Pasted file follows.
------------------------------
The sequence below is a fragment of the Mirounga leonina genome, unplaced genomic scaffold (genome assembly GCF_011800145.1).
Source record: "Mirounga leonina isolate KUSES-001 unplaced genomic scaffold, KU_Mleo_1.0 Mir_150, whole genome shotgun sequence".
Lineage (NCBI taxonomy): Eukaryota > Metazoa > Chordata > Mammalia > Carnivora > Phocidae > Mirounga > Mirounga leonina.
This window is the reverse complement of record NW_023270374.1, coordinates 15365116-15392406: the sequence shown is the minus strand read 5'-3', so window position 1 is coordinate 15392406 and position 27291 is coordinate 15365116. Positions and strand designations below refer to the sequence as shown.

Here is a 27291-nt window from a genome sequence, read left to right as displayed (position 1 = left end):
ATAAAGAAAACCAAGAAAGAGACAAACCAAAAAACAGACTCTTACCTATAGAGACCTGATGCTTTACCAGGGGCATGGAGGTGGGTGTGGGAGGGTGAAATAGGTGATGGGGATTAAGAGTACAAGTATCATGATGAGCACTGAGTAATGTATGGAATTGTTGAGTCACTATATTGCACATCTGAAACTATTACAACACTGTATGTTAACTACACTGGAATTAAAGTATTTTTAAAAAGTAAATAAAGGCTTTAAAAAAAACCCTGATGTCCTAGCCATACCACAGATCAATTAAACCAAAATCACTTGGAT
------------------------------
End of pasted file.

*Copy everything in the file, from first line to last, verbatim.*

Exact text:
The sequence below is a fragment of the Mirounga leonina genome, unplaced genomic scaffold (genome assembly GCF_011800145.1).
Source record: "Mirounga leonina isolate KUSES-001 unplaced genomic scaffold, KU_Mleo_1.0 Mir_150, whole genome shotgun sequence".
Lineage (NCBI taxonomy): Eukaryota > Metazoa > Chordata > Mammalia > Carnivora > Phocidae > Mirounga > Mirounga leonina.
This window is the reverse complement of record NW_023270374.1, coordinates 15365116-15392406: the sequence shown is the minus strand read 5'-3', so window position 1 is coordinate 15392406 and position 27291 is coordinate 15365116. Positions and strand designations below refer to the sequence as shown.

Here is a 27291-nt window from a genome sequence, read left to right as displayed (position 1 = left end):
ATAAAGAAAACCAAGAAAGAGACAAACCAAAAAACAGACTCTTACCTATAGAGACCTGATGCTTTACCAGGGGCATGGAGGTGGGTGTGGGAGGGTGAAATAGGTGATGGGGATTAAGAGTACAAGTATCATGATGAGCACTGAGTAATGTATGGAATTGTTGAGTCACTATATTGCACATCTGAAACTATTACAACACTGTATGTTAACTACACTGGAATTAAAGTATTTTTAAAAAGTAAATAAAGGCTTTAAAAAAAACCCTGATGTCCTAGCCATACCACAGATCAATTAAACCAAAATCACTTGGAT